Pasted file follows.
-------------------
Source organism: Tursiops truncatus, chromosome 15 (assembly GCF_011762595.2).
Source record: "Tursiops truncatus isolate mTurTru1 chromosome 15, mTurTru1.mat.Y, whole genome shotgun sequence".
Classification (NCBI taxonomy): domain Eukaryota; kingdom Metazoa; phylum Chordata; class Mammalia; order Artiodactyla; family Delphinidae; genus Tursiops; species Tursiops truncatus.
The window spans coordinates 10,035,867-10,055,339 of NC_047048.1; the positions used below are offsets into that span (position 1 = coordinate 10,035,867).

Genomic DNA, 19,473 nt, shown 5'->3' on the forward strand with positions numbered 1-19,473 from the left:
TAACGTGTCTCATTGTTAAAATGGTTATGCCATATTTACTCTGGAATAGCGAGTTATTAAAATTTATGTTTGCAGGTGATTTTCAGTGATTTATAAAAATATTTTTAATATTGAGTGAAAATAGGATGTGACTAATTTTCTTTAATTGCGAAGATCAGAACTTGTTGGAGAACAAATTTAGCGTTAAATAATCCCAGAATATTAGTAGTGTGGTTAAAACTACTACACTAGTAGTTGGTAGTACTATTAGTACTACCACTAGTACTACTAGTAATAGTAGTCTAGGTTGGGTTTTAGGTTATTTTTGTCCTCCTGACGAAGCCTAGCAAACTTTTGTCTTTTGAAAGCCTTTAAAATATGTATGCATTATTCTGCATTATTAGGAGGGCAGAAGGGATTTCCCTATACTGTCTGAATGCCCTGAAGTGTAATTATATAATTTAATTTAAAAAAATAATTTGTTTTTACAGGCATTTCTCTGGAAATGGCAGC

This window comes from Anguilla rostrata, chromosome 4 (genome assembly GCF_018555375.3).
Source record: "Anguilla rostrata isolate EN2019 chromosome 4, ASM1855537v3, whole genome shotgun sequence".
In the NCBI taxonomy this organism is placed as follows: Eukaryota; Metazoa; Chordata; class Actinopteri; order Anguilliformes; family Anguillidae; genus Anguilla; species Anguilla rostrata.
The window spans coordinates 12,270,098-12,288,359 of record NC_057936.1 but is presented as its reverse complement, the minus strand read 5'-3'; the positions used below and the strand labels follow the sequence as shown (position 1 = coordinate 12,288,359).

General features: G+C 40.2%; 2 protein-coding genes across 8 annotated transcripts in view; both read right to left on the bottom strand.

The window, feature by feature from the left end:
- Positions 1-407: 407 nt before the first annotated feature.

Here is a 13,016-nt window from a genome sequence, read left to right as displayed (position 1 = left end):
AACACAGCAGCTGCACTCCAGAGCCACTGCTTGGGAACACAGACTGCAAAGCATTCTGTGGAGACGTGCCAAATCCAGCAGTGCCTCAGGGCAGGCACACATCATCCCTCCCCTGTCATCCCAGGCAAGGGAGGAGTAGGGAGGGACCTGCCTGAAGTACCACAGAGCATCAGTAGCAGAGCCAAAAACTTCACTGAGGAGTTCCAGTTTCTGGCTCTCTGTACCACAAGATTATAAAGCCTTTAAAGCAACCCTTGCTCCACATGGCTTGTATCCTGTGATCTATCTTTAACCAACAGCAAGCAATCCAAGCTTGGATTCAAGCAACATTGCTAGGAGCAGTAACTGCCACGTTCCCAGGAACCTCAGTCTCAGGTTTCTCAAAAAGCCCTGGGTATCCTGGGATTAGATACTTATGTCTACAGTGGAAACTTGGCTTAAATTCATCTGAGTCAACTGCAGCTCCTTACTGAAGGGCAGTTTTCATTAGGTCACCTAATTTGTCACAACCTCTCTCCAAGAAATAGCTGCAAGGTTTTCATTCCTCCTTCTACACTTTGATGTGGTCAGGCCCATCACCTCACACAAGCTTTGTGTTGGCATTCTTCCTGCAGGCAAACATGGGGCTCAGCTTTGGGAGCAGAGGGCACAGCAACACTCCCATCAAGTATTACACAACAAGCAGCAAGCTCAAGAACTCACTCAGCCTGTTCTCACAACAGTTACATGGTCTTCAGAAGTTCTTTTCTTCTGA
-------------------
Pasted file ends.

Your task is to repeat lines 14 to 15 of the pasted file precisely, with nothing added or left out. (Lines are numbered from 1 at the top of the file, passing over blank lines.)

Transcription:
Here is a 13,016-nt window from a genome sequence, read left to right as displayed (position 1 = left end):
AACACAGCAGCTGCACTCCAGAGCCACTGCTTGGGAACACAGACTGCAAAGCATTCTGTGGAGACGTGCCAAATCCAGCAGTGCCTCAGGGCAGGCACACATCATCCCTCCCCTGTCATCCCAGGCAAGGGAGGAGTAGGGAGGGACCTGCCTGAAGTACCACAGAGCATCAGTAGCAGAGCCAAAAACTTCACTGAGGAGTTCCAGTTTCTGGCTCTCTGTACCACAAGATTATAAAGCCTTTAAAGCAACCCTTGCTCCACATGGCTTGTATCCTGTGATCTATCTTTAACCAACAGCAAGCAATCCAAGCTTGGATTCAAGCAACATTGCTAGGAGCAGTAACTGCCACGTTCCCAGGAACCTCAGTCTCAGGTTTCTCAAAAAGCCCTGGGTATCCTGGGATTAGATACTTATGTCTACAGTGGAAACTTGGCTTAAATTCATCTGAGTCAACTGCAGCTCCTTACTGAAGGGCAGTTTTCATTAGGTCACCTAATTTGTCACAACCTCTCTCCAAGAAATAGCTGCAAGGTTTTCATTCCTCCTTCTACACTTTGATGTGGTCAGGCCCATCACCTCACACAAGCTTTGTGTTGGCATTCTTCCTGCAGGCAAACATGGGGCTCAGCTTTGGGAGCAGAGGGCACAGCAACACTCCCATCAAGTATTACACAACAAGCAGCAAGCTCAAGAACTCACTCAGCCTGTTCTCACAACAGTTACATGGTCTTCAGAAGTTCTTTTCTTCTGA